Last Friday, USC released a letter requiring students who want to join the Greek system to have a minimum USC GPA of 2.5. Fall formal Interfraternity Council and Panhellenic recruitment for first-semester freshmen will be deferred to the spring semester.
USC has justified this decision by describing freshman year as the “toughest year of the transition to college as students experience the most social and academic challenges” and claims that “a number of our peer institutions have implemented policies that support first-year students by allowing them time to acclimate to the University’s academic and social climate before participating in Greek-letter organizations.”
Though the first freshman semester is a challenging time for many students, deferring Greek recruitment may do little to decrease stress and address pervasive mental health challenges, while negatively impacting future new students.
The first semester of freshman year is a difficult time to transition to campus life. Students struggle to juggle independence and cope with new tasks like managing money, acclimating to college classes and maybe even doing laundry for the first time.
But ultimately, most studies, including one produced by the American College Health Association and National College Health Assessment last year, show that many mental health issues among freshmen stem from loneliness. A freshman in their first couple of weeks of school wants to find friends, feel included and be comfortable in college life. Whether freshmen find this in sports teams, clubs or the Greek system, that decision should be available and open to them from their very first semester at USC. Prohibiting new students from joining the Greek system is both an overstep of USC’s involvement in student affairs, as well as discriminatory toward the Greek system.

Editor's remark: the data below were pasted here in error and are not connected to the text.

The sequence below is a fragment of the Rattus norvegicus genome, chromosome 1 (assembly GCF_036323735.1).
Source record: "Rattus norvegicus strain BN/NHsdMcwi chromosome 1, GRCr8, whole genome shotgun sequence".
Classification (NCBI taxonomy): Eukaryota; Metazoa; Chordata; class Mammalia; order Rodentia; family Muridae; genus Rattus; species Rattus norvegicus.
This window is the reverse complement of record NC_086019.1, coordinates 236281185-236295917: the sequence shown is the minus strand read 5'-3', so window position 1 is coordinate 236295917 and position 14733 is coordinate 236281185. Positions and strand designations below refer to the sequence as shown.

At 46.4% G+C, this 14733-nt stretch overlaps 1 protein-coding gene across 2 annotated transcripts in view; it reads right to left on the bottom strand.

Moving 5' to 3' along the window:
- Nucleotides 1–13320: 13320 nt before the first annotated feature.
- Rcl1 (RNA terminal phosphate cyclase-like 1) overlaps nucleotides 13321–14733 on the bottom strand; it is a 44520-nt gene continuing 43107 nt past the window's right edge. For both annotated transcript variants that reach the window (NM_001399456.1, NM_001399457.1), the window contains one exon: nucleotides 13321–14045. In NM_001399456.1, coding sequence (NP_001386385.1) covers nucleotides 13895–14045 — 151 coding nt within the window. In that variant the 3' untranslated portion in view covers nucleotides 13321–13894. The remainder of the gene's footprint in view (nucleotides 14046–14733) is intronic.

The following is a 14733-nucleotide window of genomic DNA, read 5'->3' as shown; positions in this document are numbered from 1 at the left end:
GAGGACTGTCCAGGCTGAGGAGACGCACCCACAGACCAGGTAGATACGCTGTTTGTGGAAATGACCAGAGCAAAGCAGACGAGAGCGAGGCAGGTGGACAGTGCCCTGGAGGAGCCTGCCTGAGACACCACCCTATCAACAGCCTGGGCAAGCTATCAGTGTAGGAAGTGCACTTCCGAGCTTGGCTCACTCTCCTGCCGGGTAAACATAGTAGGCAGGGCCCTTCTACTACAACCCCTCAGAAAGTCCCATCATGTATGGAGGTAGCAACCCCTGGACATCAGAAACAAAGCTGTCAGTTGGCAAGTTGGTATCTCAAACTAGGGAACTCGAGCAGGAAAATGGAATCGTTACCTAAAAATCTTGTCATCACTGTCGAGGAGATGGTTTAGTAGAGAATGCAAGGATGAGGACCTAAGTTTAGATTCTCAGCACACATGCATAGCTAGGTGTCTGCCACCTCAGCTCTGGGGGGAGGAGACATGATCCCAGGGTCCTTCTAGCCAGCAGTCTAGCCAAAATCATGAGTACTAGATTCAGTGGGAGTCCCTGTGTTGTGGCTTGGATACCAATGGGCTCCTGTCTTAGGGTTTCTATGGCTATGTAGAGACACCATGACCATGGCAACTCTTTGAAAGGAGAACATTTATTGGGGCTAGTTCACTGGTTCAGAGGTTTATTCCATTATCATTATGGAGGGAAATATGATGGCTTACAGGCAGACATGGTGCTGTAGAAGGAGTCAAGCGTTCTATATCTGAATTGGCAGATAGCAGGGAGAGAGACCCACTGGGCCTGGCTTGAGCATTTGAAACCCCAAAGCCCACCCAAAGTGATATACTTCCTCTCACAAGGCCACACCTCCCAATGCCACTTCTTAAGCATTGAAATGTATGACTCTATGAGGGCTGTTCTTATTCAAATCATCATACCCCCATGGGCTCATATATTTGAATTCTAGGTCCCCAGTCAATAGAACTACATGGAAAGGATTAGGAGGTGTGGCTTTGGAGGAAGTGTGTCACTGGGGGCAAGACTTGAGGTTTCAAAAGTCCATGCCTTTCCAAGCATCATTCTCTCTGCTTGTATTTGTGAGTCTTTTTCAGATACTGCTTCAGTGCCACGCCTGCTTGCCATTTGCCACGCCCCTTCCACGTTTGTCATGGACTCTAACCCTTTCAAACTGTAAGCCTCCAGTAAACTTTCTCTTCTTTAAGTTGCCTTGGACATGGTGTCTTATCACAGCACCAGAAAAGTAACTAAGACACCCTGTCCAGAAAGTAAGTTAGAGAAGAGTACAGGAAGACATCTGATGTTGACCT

The deferment focuses solely on the Greek system (which makes up just 26 to 27 percent of students), but does not address other campus organizations. Student athletes spend innumerable hours practicing and playing varsity sports, and freshman athletes have to adjust to the same unfamiliarities as their freshman peers while competing on the collegiate level, and yet USC does not limit the ability for these athletes to join sports teams. Many campus clubs are larger time commitments than Greek organizations and have received no directives from USC. USC cited mental health concerns among freshmen as a factor for pushing recruitment to spring, but the University is not taking steps to combat the issue among the other 73 to 74 percent of freshmen on campus. Either the University should mandate all clubs to defer student involvement, or should rescind the decision that specifically targets Greek life.
Additionally, citing peer institutions’ decisions to defer recruitment as a reason to pass this directive is a weak bargaining point on USC’s side. This University takes pride in its individuality and its culture of academic excellence, athletic performance, student involvement and social engagement. Using other universities as a rationale is not a valid reason for deferment.
Although USC cites adjusting to academic climate as a reason to push fall rush to the spring semester, the Greek system has a higher GPA at 3.34 than the rest of the student body at 3.25. Many sororities and fraternities mandate study hours and have minimum GPA requirements. The tight-knit communities of fraternities and sororities also ensure that students can find classmates to study with, or older students to tutor them. As an incoming freshman, receiving advice about classes and having older mentors can substantially relieve academic stress.
This mandate may disproportionately affect Panhellenic sororities. The Interfraternity Council at USC has traditionally participated in both fall and spring rush, and so financially, next year, the lack of a pledge class in the fall will be less impactful. For sororities, existing members could experience increased dues to make up for the lack of a pledge class next fall. Financially, this may render Greek life more exclusive, as some members may not be able to afford increased dues.
Incoming students should have the freedom to associate with whichever club or organization they desire. Limiting options and forcing students to wait for organizations they are eager to join not only conflicts with the independent spirit of USC, but could also have myriad unintended consequences regarding mental health and student wellness.